Pay per click advertising is usually referred to as PPC within the world of Internet marketing and advertising. PPC advertising means that you or your business (the advertiser) will pay a fee every time someone clicks on an ad that you have placed online.

PPC advertising is a results-driven and targeted effort ad campaign that drives traffic to your website by paying for that traffic (rather than gaining the visits organically through search engine queries). Google AdWords, display ads and retargeting are all popular and powerful forms of PPC.


AdWords is Google’s online advertising service. It allows you to purchase targeted ads that you pay for only when someone clicks on your ad. When you utilize Google’s AdWords as part of a PPC campaign, you can bid for ad placement on Google’s search engines and websites, as well as on the websites of their partners who provide Google services.

Because research continues to demonstrate that nearly 90 percent of people performing web searches do not click beyond the first page of search engine results, search engine advertising remains the most dominant form of PPC. Having your business or organization appear on the first page of a Google search nearly guarantees traffic to your website. When it comes to Adwords, if traffic is not driven to your site despite your ad placement, you do not pay for it. This allows you to greatly reduce your risk of spending advertising dollars without gaining any positive outcomes.

AdWords lets you set a budget and bid for an ad placement within Google’s search engine. Your ad appears when users search for key phrases or search terms that are related to your business or service and appear as a result listed as a “Sponsored Link”.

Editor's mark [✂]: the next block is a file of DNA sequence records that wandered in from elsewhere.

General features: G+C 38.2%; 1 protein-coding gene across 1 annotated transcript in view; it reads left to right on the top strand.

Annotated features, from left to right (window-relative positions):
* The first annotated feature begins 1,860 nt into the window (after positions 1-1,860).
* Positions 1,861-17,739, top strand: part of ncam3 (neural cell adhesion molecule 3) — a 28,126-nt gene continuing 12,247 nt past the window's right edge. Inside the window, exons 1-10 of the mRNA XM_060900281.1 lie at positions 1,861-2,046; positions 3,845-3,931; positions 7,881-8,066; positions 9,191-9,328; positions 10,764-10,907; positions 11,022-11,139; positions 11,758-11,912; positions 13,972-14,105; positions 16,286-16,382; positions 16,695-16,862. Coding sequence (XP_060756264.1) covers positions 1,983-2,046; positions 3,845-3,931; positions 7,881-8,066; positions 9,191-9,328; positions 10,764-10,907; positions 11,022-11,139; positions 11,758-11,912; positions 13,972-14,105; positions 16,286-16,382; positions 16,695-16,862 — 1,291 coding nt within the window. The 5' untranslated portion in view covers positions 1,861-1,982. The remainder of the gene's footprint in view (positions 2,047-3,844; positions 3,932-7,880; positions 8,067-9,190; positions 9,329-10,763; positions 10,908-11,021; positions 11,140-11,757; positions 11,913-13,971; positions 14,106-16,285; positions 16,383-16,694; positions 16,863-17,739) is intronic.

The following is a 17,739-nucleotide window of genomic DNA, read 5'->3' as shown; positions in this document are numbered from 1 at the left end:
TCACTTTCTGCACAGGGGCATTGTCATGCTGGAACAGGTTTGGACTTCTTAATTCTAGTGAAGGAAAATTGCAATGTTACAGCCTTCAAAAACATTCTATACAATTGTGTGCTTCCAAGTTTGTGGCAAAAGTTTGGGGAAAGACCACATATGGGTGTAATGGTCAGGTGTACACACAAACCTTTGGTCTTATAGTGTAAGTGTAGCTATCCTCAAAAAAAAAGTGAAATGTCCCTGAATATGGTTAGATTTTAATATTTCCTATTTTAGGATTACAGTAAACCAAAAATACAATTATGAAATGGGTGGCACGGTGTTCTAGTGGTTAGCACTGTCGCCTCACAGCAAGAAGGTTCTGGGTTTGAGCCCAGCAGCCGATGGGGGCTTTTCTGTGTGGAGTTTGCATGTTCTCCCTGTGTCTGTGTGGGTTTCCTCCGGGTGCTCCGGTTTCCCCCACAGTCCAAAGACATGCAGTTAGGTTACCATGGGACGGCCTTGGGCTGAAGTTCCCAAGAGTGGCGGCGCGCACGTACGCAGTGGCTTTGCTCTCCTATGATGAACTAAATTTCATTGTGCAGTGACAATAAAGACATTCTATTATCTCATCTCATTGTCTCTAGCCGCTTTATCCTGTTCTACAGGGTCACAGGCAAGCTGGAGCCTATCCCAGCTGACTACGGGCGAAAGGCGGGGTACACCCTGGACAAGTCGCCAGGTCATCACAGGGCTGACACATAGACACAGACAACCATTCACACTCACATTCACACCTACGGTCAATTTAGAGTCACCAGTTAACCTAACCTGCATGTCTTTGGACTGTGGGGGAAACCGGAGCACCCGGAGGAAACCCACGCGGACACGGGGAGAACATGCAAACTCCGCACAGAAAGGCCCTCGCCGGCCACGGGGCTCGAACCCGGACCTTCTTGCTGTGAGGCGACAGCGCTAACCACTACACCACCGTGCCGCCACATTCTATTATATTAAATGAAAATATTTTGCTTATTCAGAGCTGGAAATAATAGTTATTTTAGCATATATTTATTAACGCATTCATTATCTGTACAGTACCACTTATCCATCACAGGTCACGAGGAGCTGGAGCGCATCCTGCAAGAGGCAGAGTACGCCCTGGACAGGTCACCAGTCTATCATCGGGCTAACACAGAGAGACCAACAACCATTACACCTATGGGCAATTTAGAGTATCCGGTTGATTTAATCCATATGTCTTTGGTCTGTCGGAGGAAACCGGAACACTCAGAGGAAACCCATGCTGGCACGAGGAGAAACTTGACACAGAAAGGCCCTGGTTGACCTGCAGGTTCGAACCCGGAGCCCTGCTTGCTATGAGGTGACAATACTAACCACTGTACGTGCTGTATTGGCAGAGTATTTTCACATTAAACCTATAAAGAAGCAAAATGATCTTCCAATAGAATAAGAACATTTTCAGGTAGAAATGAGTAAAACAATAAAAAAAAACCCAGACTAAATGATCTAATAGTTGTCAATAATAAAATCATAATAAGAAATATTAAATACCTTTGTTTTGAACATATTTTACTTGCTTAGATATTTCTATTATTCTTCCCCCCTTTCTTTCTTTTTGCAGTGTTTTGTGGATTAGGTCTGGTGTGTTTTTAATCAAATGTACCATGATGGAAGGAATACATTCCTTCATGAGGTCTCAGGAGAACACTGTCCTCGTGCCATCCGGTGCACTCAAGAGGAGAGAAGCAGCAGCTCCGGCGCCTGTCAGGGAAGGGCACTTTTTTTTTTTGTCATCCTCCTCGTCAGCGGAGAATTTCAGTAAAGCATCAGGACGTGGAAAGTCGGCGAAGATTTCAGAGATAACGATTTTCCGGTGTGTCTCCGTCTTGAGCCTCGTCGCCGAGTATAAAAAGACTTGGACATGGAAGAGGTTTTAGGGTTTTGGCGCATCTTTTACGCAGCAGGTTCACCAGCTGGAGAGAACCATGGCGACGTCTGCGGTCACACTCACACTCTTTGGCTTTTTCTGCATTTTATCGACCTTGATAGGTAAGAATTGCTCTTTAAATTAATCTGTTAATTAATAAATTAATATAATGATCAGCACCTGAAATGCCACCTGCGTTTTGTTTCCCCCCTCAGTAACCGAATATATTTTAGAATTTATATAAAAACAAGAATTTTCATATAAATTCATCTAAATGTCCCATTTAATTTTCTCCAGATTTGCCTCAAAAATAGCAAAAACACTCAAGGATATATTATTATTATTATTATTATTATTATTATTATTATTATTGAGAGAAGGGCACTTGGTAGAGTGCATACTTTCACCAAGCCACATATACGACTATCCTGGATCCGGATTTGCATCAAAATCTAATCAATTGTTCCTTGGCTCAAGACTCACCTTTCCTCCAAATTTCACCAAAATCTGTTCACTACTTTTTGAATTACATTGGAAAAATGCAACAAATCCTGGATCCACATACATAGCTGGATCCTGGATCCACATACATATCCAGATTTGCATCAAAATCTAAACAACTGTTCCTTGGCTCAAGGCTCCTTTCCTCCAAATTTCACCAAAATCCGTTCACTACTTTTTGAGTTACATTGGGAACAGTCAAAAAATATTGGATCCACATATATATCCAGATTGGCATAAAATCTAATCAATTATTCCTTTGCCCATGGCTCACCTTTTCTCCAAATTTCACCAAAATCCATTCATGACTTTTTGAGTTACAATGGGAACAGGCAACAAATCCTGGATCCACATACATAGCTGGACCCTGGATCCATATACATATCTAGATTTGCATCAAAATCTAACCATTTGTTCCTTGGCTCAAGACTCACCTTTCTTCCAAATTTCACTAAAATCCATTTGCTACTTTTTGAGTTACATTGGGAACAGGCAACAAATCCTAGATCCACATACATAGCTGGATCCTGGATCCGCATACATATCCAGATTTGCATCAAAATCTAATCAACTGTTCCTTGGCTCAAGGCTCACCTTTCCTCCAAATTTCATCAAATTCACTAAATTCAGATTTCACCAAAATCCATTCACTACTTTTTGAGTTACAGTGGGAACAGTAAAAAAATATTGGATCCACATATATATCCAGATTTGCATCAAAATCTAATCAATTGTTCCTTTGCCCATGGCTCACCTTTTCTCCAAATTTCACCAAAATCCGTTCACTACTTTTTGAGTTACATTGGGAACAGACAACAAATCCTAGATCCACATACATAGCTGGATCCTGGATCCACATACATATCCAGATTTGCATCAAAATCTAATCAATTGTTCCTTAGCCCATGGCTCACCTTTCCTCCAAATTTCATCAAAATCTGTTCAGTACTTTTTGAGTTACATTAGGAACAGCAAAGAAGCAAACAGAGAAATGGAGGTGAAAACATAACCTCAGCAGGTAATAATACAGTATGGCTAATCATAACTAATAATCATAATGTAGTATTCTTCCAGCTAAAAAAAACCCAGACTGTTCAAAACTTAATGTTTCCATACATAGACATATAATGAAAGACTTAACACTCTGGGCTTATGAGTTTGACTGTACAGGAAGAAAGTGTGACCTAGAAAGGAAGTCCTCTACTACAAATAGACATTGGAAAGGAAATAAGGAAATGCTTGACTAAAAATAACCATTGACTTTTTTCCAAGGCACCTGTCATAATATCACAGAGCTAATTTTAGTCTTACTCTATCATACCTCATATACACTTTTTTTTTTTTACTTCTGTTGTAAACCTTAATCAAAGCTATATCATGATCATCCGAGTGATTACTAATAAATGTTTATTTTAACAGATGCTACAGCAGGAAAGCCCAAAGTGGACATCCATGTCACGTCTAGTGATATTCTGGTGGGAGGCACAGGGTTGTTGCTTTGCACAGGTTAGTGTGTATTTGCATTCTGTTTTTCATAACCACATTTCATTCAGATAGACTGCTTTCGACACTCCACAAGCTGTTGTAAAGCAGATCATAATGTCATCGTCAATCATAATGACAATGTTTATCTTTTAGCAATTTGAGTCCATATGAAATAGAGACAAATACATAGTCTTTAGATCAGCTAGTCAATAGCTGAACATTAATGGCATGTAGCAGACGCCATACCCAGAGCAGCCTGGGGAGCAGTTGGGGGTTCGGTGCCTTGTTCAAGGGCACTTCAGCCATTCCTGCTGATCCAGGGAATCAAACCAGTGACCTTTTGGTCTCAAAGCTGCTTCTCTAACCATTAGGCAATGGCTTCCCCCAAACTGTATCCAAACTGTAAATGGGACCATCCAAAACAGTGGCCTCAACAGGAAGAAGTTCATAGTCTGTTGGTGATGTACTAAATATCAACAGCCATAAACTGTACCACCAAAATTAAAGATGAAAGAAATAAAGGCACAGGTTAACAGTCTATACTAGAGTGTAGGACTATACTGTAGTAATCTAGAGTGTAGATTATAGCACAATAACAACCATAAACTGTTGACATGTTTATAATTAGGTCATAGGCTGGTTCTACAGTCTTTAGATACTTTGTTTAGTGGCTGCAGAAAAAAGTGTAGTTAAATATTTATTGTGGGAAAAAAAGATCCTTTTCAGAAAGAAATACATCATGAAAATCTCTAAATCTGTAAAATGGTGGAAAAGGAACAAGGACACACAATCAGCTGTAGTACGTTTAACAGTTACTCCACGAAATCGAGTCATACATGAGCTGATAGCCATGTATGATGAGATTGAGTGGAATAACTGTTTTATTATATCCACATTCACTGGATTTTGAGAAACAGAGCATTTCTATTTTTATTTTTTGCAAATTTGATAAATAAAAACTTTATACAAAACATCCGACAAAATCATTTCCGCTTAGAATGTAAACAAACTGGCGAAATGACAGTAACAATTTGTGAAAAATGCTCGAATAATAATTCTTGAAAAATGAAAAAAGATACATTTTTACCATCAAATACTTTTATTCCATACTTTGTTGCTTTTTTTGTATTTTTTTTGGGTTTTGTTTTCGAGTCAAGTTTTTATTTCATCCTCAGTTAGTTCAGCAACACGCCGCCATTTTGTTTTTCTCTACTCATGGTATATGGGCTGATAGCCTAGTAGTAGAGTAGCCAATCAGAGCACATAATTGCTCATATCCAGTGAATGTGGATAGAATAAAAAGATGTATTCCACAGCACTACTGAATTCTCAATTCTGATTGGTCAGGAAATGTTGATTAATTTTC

The ads are usually comprised of a title and a short description of the service or product that you are advertising. Although the ad may appear on the first page of search engine results, you have the option of only paying for the ad if someone clicks on it, thereby being directed to your website.

Creating a PPC campaign with AdWords is fairly simple to do. However, many businesses utilize Google AdWord Management to most effectively target their market and drive traffic to their website that is most likely to result in a sale or completion of a call to action. While spending money with AdWords will certainly lead to more website traffic, the ultimate goal of that traffic is to gain sales. That is why targeted ads are critical to a successful PPC and AdWords campaign.

Display Ads

Display Advertising is a popular component within AdWords. Display advertising is often utilized as part of a PPC campaign and includes using banner ads, video ads, multi-media advertisements, audio clips and much more to make your ad appear more prominently than a typical AdWords link. You can set your budget for your display ads and create the advertisements that you wouldd like to see displayed.

Display ads allow you to target your audience using a variety of targeted marketing efforts, including demographic targeting, interest targeting, topic targeting, automatic placement or managed placement.